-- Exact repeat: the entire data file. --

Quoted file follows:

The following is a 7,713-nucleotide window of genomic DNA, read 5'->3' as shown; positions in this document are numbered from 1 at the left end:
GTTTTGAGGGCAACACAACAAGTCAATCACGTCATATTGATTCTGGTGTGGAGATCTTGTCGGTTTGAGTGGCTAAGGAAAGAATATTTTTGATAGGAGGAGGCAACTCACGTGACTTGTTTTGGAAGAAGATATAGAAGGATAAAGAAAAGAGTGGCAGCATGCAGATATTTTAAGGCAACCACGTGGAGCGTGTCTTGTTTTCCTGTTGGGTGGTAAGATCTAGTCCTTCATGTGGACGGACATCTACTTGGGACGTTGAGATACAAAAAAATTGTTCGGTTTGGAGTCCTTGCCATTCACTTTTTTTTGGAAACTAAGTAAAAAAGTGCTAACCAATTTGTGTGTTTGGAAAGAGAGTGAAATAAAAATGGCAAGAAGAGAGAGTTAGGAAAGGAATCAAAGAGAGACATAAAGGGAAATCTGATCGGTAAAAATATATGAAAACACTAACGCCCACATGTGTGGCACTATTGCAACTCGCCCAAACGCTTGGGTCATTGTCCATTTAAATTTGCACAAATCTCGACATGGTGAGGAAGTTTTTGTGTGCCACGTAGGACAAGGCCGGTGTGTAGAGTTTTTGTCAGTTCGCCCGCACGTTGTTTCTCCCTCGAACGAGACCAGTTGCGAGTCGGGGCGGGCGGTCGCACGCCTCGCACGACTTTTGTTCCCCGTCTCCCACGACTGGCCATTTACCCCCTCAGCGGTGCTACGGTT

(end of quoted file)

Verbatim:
The following is a 7,713-nucleotide window of genomic DNA, read 5'->3' as shown; positions in this document are numbered from 1 at the left end:
GTTTTGAGGGCAACACAACAAGTCAATCACGTCATATTGATTCTGGTGTGGAGATCTTGTCGGTTTGAGTGGCTAAGGAAAGAATATTTTTGATAGGAGGAGGCAACTCACGTGACTTGTTTTGGAAGAAGATATAGAAGGATAAAGAAAAGAGTGGCAGCATGCAGATATTTTAAGGCAACCACGTGGAGCGTGTCTTGTTTTCCTGTTGGGTGGTAAGATCTAGTCCTTCATGTGGACGGACATCTACTTGGGACGTTGAGATACAAAAAAATTGTTCGGTTTGGAGTCCTTGCCATTCACTTTTTTTTGGAAACTAAGTAAAAAAGTGCTAACCAATTTGTGTGTTTGGAAAGAGAGTGAAATAAAAATGGCAAGAAGAGAGAGTTAGGAAAGGAATCAAAGAGAGACATAAAGGGAAATCTGATCGGTAAAAATATATGAAAACACTAACGCCCACATGTGTGGCACTATTGCAACTCGCCCAAACGCTTGGGTCATTGTCCATTTAAATTTGCACAAATCTCGACATGGTGAGGAAGTTTTTGTGTGCCACGTAGGACAAGGCCGGTGTGTAGAGTTTTTGTCAGTTCGCCCGCACGTTGTTTCTCCCTCGAACGAGACCAGTTGCGAGTCGGGGCGGGCGGTCGCACGCCTCGCACGACTTTTGTTCCCCGTCTCCCACGACTGGCCATTTACCCCCTCAGCGGTGCTACGGTT